Dhimmi

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Related to Dhimma: Fatimid caliphate, Saadia Gaon

Dhimmi

(religion, spiritualism, and occult)

When Muhammad launched his aggressive push to spread Islam throughout the world, his armies were instructed to allow people in conquered cities the freedom to continue their religion, especially if they were "people of the book"—Jews and Christians.

Theoretically, non-Muslims still have the right to practice their religion in Muslim-controlled societies. These people are called dhimmi (pronounced de-hem-ee).

With the resurgence of radical, fundamentalist Islam in some Near Eastern countries, however, dhimmi have sometimes found it difficult to insist on their legal rights when faced by angry mobs, cultural pressures, or repressive regimes. With Muslim rulers focusing their rhetoric on the "devil" of American materialism and imperialism, it becomes difficult to control the actions of fervent, religious zealots who consider it their duty to defend their faith and way of life by focusing their anger on targets close at hand.

This problem is not limited to Islam. Jews, especially, have been victims of similar cultural forces, and witches and American Indians can attest to the same kind of persecution at the hands of Christians.

References in periodicals archive ?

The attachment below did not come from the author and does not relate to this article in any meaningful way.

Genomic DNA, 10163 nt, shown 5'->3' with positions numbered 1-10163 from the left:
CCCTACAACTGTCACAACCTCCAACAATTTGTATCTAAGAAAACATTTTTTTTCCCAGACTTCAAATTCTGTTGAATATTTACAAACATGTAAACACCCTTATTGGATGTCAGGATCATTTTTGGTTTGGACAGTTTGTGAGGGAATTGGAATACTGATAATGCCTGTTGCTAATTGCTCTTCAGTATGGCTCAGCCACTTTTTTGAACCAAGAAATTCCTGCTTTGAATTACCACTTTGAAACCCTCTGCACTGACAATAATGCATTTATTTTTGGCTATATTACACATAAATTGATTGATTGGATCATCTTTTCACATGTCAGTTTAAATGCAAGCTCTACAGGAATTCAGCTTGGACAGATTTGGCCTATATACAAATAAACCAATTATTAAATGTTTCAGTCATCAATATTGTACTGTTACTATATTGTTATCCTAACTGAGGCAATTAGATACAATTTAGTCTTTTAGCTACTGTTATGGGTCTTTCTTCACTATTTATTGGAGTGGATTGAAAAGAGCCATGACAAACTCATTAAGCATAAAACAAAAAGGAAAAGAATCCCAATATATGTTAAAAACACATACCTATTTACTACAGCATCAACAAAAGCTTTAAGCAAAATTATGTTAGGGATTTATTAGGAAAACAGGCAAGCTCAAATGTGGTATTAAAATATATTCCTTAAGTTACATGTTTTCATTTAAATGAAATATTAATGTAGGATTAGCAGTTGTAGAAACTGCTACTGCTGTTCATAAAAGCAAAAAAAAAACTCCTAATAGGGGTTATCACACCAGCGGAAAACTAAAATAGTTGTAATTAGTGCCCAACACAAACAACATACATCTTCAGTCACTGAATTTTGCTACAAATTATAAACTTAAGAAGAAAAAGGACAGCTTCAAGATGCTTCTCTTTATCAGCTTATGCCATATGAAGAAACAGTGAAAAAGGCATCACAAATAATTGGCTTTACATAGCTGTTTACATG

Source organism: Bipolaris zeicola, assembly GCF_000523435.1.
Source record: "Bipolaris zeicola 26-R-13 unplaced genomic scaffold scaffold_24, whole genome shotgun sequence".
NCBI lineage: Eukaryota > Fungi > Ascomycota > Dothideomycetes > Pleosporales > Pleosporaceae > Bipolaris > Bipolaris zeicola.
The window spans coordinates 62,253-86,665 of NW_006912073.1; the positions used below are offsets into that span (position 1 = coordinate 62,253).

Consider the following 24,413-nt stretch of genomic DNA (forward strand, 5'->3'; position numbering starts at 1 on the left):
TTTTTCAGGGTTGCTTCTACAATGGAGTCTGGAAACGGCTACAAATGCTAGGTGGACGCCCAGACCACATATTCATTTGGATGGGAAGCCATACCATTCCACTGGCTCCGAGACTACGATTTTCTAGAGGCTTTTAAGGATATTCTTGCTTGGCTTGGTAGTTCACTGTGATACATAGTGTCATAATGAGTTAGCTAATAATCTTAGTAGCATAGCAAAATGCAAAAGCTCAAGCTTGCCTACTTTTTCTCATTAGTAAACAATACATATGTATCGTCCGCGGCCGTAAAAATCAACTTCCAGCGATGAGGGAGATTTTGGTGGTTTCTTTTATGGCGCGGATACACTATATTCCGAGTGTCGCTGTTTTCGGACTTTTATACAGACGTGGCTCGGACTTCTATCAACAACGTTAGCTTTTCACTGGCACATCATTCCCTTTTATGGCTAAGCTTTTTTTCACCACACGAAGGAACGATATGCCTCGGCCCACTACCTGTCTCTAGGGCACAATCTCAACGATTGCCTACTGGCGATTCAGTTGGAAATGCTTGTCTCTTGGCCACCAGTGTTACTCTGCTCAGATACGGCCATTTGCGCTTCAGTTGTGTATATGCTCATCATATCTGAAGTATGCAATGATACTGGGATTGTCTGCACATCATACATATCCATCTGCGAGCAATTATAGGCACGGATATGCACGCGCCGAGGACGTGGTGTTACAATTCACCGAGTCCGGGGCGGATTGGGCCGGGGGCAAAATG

The dhimma rules were developed in the Ottoman Empire under the millet system, which began under Sultan Mehmed after the conquest of Constantinople in 1453.
The new formula of Aounist Dhimma seeks the replacement of submission to the strongest in numbers and in power - as it was advocated by the old Dhimma under Ottoman rule and what followed it - with the creation of new balances of sectarian powers, in which the Shiite weapons confront the Sunni economic weight and Arab reach.
With Rome's fall and Islam's rise, the Jews of Tunisia were obliged to choose between conversion or submission to the dhimma.
Shari'a principles are always derived from human interpretation of the Qur'an and Sunna, knowing and upholding Shari'a is the permanent and inescapable responsibility of every Muslim, and the traditional Shari'a notions of dhimma should evolve into a coherent and humane principle of citizenship.
Generally the more devout the ruler, the more strictly would he impose these restrictions, which could always be added to by finding more ways to distinguish the faithful from the infidel dhimma.
Protection required the payment of a special tax, dhimma.
Christians, Jews (including Samaritans), and Zoroastrians were subject to the dhimma in Middle Eastern countries, and this status was later extended to Hindus farther east.
Editor's note: The word dhimmitude, coined by Bat Ye'or in 1983, derives from the word dhimmi, the name Arab-Muslim conquers gave to non-Muslim populations who surrendered by treaty, or dhimma, to Muslim rule.
Arzt, The Role of Compulsion in Islamic Conversion: Jihad, Dhimma and Ridda, 8 BUFF.
Al principio intentaron dar un tratamiento a los musulmanes y judios similar al que ellos habian recibido de los musulmanes en el sistema de la dhimma.
It was and is unacceptable because it is, apparently contrary to the Islamic dhimma.